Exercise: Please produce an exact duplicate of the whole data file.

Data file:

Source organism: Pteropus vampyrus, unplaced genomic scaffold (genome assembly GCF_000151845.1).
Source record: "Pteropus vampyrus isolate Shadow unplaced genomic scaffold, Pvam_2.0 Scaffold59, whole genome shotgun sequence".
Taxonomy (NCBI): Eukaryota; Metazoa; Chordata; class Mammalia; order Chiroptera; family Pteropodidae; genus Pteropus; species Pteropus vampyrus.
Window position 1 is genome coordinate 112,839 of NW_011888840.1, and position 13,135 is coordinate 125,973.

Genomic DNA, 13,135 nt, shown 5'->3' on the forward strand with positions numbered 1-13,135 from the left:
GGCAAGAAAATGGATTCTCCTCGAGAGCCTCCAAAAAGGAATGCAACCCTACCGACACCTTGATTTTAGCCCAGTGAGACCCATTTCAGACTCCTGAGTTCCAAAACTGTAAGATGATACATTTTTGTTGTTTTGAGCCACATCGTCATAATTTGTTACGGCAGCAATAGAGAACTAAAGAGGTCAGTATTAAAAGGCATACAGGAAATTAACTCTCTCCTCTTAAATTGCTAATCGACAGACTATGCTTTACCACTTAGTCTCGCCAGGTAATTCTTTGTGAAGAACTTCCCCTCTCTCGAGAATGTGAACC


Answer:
Source organism: Pteropus vampyrus, unplaced genomic scaffold (genome assembly GCF_000151845.1).
Source record: "Pteropus vampyrus isolate Shadow unplaced genomic scaffold, Pvam_2.0 Scaffold59, whole genome shotgun sequence".
Taxonomy (NCBI): Eukaryota; Metazoa; Chordata; class Mammalia; order Chiroptera; family Pteropodidae; genus Pteropus; species Pteropus vampyrus.
Window position 1 is genome coordinate 112,839 of NW_011888840.1, and position 13,135 is coordinate 125,973.

Genomic DNA, 13,135 nt, shown 5'->3' on the forward strand with positions numbered 1-13,135 from the left:
GGCAAGAAAATGGATTCTCCTCGAGAGCCTCCAAAAAGGAATGCAACCCTACCGACACCTTGATTTTAGCCCAGTGAGACCCATTTCAGACTCCTGAGTTCCAAAACTGTAAGATGATACATTTTTGTTGTTTTGAGCCACATCGTCATAATTTGTTACGGCAGCAATAGAGAACTAAAGAGGTCAGTATTAAAAGGCATACAGGAAATTAACTCTCTCCTCTTAAATTGCTAATCGACAGACTATGCTTTACCACTTAGTCTCGCCAGGTAATTCTTTGTGAAGAACTTCCCCTCTCTCGAGAATGTGAACC